This novel runs 448 pages but flows along compellingly, seamlessly, a painfully believable tale of dystopia moving into calamity. The only novels of Atwood's that I had read before this were set in contemporary (70's and 80's) Canada, and tended to be very observant and psychologically astute in a way that almost made them hard to read at times because of the painful detail of the innermost parts of characters.
That observantness to the point of being hurtful is still there, but the world view sustained in the presentation of the story is so much vaster, and I don't think that is just because it has to be because a non-current world is being presented. There is more compassion in the writing, too: compassion for the characters, especially the two through whose eyes the story is focalized turn and turn about, and compassion for the world being presented there.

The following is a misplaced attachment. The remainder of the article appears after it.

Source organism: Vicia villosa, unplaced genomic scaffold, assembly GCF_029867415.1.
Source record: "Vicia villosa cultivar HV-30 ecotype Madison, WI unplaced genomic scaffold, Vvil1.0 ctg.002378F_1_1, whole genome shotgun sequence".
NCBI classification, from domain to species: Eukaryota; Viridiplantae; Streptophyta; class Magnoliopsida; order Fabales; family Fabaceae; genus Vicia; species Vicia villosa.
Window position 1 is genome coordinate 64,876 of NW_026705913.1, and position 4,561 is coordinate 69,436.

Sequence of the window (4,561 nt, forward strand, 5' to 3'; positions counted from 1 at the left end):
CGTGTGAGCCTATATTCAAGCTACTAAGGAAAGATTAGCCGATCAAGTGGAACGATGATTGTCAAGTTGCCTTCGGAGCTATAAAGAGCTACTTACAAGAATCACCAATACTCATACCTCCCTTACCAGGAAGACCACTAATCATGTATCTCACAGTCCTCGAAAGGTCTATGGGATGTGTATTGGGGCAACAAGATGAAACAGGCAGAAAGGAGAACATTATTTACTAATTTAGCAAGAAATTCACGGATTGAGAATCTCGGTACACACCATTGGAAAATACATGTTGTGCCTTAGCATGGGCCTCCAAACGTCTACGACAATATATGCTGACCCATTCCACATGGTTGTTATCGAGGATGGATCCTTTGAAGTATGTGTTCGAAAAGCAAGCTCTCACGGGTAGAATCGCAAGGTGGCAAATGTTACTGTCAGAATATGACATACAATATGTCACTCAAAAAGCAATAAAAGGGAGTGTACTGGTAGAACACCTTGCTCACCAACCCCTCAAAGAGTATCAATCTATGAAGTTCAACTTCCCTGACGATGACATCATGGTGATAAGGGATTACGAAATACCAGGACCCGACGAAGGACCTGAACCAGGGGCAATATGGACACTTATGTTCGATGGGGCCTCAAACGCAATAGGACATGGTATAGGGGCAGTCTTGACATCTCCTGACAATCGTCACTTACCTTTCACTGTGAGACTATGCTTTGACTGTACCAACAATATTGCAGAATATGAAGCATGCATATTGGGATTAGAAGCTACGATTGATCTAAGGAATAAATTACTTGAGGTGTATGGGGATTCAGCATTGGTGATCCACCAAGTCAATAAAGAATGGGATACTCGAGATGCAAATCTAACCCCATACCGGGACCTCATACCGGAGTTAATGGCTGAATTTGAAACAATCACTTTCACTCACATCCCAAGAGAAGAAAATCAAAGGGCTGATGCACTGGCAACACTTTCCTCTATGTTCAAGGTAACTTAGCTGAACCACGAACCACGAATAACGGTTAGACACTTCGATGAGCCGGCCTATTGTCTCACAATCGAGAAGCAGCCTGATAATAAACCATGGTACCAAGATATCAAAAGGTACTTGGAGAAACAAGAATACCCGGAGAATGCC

The characterization is impressive: concise, precise and consistent between the two focalizing viewpoints. The descriptive passages are vivid and naturally allowed to unfold. And the plot is so inexorably inveigling - which is accomplished in part by the partially-retrogressive narration so popular in fiction these days.
Th presentation of characters who eschew technology and go 'back to the land,' with their inconsistencies that are gradually revealed, was very poignant for me (on a personal note) and I enjoyed all the humorous touches with which she treated them, (with an uproarious sideswipe of humor at religion serving as a structural theme also) as well as the eugenicists on the other end of the spectrum.
Although a lot of really harrowing material is covered, as is to be expected in an apocalyptic novel, she manages to provide it with a somewhat happy ending.
I really enjoyed it as a reader as well as a writer (I don't always get both) - and now I need to go read 'Oryx and Crake,' several of whose characters are apparently featured in 'The Year of the Flood.'